my great-grand father & family had a lumber/mill work business on the Beaverkill - roughly turn of the century. unfortunately I don't have essentially any info on it other than that was their business and they built a number of larger homes/structures/fishing lodges in the area - all but one is gone.
some historical background tho - water mills are limited in how much horse power they generate. a 20 diameter water wheel running 3,000 gallons per minute produces on the order of 10 horse power. and 3,000 gpm is a lot of water -
Watt's early steam engines did not produce huge horsepower either, on the order of 10 hp. and their initial mechanical designs did not lend it to rotary motions (i.e. reciprocating saws yes, circular saws not so easy)
the Corliss steam engine produced more horsepower - 100 hp models appeared in the last quarter - 1875 and later. the mechanics to go from reciprocating steam pistons to rotary motion was well developed by then.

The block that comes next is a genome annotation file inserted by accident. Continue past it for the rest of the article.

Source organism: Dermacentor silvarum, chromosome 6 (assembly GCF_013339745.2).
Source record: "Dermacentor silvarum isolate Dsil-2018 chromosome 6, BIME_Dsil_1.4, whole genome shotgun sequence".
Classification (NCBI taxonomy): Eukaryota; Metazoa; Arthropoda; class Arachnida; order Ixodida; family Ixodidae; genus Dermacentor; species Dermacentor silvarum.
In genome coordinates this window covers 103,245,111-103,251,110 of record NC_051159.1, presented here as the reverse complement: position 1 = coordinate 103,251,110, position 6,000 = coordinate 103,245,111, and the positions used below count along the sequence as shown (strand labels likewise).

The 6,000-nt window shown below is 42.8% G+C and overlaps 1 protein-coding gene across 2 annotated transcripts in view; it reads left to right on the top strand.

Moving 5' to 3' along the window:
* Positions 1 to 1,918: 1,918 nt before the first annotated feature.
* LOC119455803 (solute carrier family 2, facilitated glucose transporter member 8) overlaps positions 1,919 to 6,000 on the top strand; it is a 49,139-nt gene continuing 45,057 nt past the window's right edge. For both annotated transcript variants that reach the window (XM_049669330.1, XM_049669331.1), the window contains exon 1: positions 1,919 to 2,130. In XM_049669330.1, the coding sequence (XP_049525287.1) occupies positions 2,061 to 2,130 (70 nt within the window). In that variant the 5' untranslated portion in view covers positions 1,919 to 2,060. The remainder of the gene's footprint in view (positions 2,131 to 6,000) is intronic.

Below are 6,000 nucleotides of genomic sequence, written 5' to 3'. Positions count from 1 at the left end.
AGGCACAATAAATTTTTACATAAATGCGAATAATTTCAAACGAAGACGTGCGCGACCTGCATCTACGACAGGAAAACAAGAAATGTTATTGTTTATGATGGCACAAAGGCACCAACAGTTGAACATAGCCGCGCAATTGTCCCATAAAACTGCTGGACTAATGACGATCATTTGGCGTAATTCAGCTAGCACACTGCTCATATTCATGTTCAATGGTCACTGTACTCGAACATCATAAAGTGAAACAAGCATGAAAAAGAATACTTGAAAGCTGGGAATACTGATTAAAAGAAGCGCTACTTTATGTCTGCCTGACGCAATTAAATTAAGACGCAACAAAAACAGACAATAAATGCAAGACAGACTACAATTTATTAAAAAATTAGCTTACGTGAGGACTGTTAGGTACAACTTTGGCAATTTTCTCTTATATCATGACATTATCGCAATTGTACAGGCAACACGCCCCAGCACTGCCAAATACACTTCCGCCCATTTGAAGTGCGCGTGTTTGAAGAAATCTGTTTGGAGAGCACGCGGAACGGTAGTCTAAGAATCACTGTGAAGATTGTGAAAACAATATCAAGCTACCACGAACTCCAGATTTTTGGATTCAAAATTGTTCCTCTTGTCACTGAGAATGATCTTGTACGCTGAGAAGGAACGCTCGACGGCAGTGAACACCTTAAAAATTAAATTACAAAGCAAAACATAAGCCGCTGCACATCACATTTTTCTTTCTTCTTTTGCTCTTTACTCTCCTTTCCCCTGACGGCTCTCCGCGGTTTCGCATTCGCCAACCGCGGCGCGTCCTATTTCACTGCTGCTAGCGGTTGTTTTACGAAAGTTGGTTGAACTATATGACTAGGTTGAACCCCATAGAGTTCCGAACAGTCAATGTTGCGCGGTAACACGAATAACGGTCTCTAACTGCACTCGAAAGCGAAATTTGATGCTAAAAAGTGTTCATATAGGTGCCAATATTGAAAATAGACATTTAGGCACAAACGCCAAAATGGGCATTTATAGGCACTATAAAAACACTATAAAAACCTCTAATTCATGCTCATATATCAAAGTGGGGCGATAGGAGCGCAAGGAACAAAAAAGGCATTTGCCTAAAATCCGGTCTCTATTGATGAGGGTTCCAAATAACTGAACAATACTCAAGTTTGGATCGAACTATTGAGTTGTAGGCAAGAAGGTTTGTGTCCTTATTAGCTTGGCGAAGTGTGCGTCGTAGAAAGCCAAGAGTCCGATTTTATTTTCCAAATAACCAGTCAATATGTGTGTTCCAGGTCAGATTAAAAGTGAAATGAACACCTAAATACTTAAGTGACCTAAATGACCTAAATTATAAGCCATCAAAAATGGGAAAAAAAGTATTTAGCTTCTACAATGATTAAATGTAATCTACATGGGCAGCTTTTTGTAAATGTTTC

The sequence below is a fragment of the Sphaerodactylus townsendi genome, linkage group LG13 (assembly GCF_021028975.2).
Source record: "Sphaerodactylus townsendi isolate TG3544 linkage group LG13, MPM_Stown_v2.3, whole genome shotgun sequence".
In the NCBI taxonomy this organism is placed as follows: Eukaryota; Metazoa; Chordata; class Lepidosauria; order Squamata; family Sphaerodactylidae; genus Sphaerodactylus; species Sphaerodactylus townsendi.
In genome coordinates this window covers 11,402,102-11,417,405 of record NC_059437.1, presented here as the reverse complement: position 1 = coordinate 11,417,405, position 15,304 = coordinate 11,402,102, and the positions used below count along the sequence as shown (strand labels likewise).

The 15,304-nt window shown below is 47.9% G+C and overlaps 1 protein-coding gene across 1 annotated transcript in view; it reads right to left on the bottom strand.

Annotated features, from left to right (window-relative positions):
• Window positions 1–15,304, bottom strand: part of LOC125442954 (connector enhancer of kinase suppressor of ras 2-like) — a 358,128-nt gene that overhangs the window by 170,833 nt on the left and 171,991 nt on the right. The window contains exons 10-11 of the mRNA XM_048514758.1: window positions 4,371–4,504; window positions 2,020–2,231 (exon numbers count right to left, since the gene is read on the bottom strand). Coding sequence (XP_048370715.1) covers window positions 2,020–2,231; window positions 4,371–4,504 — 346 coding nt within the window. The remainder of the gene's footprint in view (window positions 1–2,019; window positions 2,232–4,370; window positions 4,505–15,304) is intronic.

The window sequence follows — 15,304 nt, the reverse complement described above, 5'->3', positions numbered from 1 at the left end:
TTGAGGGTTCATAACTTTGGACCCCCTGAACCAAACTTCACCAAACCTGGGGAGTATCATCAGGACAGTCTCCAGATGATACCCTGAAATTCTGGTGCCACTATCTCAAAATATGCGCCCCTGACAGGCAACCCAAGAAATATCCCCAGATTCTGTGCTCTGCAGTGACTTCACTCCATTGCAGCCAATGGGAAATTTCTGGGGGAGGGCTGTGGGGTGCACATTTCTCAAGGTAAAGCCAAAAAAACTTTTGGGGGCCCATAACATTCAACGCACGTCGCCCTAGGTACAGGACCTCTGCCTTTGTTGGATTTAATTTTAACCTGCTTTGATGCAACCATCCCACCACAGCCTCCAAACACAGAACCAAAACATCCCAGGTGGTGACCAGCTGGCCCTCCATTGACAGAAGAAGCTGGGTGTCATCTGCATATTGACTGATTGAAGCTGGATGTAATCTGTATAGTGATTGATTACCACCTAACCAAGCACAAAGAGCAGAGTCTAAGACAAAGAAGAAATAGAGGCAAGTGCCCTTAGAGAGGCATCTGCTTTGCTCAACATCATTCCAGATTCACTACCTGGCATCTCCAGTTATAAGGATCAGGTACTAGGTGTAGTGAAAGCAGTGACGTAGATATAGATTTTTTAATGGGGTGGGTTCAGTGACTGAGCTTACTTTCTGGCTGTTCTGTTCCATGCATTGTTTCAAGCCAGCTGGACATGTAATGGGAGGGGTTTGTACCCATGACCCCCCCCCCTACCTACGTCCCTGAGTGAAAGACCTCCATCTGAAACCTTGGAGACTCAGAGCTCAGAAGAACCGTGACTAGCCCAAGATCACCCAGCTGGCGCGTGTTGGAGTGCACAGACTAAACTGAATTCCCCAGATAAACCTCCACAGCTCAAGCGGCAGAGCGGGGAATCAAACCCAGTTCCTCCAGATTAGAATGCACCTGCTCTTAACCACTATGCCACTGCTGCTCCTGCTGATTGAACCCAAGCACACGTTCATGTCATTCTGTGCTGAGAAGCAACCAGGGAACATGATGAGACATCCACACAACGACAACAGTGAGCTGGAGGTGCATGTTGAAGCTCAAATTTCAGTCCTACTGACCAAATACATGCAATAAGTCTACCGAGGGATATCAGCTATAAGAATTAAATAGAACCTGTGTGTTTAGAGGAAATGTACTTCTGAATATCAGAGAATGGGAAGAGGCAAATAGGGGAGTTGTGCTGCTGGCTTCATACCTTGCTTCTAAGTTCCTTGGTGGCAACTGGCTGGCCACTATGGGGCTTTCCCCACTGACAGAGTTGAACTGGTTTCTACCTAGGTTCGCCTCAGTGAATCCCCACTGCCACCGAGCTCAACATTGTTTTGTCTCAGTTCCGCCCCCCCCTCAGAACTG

the amount of hp needed for circular saw - single blade, gang saws not considered - varies by species, wet/dry, thickness, etc - but generally in the range of 75-100 hp for "large diameter" blades.
fuel consumption for the mid-century high hp steam engines was huge. this was problematic where fuel was transported by horse&wagon / hand - fuel consumption was obviously much less a problem at a sawmill - just burn the scraps.....
the other thing to consider for that area - logging was big, and logs were rafted down the rivers. they would not likely raft rough sawn lumber down the rivers.... local mills supplied local needs - after the railroads came into the area it would have been more economical to mill onsite and transport rough sawn lumber to market. the railroad arrived in the later half of the 1800's.
the answers likely depend on whether you're looking at early or late 19th century - 1860-ish is about when the railroads came into the area and that would have spurred higher production at saw mills leading to higher hp circular saws.